The biggest mystery of the week in politics is, I suppose, the story of the Democratic nominee for Senate in South Carolina. Who is he? Is he a real candidate, or part of someone's crazy plot? And, in the part of the question that political scientists should be able to shed some light on -- how did this happen?
In fact, there's a nice item over at the Monkey Cage by John Sides looking at the effects of ballot order on vote in low-information elections. Apparently being in the first spot in the ballot might make a bit of difference. John also speculates about race: could voters have guessed the ethnicity of the candidates and voted on that basis?
I haven't seen anyone mention yet, but there is another possibility. The guy's name is Alvin Greene...and there is a very famous, and I think generally well-loved, person named Al Green. Here in Texas, the Democrats have been plagued by a fringe candidate named "Gene Kelly," who managed to win a few nominations over real candidates, presumably simply on the basis of sharing a name with the movie star.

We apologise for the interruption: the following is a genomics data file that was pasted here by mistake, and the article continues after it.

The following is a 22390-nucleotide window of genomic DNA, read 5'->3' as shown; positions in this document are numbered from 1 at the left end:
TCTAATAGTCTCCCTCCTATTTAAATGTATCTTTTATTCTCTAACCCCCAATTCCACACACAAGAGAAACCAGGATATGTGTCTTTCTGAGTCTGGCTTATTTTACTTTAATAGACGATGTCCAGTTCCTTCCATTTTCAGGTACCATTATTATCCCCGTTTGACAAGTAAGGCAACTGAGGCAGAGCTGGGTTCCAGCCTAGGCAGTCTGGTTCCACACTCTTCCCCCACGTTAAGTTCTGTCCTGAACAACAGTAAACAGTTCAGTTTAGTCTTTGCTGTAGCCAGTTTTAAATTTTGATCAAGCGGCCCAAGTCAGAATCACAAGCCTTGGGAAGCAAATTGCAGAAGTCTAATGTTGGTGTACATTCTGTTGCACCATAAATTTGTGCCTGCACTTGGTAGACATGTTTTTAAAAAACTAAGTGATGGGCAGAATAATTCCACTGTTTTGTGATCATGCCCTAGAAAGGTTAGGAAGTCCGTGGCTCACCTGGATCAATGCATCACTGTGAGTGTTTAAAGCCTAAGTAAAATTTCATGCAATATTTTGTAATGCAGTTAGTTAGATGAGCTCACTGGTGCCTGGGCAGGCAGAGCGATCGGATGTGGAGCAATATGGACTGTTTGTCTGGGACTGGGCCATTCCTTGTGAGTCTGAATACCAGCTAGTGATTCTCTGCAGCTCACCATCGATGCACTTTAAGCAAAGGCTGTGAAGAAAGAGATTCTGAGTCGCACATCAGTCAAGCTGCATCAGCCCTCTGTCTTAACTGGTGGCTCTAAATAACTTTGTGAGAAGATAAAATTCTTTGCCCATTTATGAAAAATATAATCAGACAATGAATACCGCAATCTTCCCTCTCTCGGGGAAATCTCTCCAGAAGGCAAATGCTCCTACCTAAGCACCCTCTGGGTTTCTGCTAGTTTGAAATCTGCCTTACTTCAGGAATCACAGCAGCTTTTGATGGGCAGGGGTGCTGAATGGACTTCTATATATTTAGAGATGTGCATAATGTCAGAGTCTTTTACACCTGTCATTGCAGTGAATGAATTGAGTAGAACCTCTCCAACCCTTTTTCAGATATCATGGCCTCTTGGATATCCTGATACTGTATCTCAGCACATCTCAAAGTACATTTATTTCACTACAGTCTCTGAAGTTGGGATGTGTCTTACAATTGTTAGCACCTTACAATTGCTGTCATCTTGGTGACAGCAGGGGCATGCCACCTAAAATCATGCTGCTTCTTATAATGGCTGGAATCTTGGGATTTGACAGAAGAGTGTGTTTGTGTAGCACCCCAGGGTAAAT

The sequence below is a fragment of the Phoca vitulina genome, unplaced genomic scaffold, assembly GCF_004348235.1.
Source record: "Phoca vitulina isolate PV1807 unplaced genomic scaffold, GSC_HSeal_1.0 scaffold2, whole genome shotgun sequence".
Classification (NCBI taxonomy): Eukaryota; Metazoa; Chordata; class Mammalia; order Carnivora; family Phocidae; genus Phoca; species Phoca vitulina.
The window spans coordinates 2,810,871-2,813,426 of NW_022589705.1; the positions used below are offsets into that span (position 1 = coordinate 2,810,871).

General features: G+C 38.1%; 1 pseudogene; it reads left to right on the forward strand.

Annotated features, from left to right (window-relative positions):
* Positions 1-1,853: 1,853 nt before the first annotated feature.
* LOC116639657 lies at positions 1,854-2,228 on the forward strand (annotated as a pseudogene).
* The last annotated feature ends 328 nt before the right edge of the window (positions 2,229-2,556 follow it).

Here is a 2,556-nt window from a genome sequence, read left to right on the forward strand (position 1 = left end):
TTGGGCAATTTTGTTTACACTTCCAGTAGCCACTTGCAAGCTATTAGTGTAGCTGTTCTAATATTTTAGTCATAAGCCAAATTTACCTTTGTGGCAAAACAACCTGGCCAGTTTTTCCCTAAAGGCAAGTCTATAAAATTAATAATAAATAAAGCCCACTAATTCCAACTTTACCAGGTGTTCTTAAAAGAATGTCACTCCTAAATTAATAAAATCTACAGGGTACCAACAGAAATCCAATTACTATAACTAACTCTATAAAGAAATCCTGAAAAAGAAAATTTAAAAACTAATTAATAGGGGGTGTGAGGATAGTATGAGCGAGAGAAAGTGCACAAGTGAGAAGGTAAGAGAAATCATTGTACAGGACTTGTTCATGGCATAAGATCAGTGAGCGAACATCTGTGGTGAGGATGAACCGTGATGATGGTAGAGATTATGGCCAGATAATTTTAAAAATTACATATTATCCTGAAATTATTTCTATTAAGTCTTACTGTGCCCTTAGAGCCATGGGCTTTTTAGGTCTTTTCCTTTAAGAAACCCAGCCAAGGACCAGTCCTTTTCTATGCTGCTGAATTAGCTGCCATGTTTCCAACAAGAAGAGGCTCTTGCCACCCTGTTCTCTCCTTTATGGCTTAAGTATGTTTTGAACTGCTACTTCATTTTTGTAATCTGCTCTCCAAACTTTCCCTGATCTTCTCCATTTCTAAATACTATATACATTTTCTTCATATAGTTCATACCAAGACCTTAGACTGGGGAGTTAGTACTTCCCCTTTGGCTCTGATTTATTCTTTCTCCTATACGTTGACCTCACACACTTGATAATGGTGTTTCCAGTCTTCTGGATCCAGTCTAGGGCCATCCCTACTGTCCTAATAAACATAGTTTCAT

Now, I'm not saying that's what happened here...I have no idea! I would say that I've been a little puzzled about the Gene Kelly thing...I'm a big fan of (the real) Gene Kelly, but he did die fourteen years ago now...his last acting was about 25 years ago (he was on a Love Boat!), Xanadu is thirty years old, and while he did show up on TV quite a bit in the 1970s, his movie career was slipping by the mid-1960s; I'd be sort of surprised if all that many people in their 20s and 30s know who he was (yes, Singin' in the Rain is still well known -- for a movie from the 1950s. A lot of people don't know any movies from the 1950s). Anyway, Al Green -- he's Albert Green, no "e" at the end, and he's not from South Carolina, for what it's worth...well, I'd imagine that he's at least as well known among South Carolina Democrats as Gene Kelly is among Texas Democrats, and if anything more liked. Well known enough that people know that he's not "Avlin Greene"? No idea! Well known enough that people, faced with two unknowns, might pick the one with the same name as a star they love? Could be; as John Sides points out, if we assume a coin flip going in, it doesn't take much to get a 58/41 result. Of course, the other candidate did run a bit of a campaign, so it was perhaps not 50/50 going in...but maybe take a few points for ballot order, and several more for "Take Me To The River" and perhaps that's enough.
As far as I know, no one has ever studied the Gene Kelly effect, but I'm willing to guess that it's a factor in this one. As John asked in his post, anyone have anything better?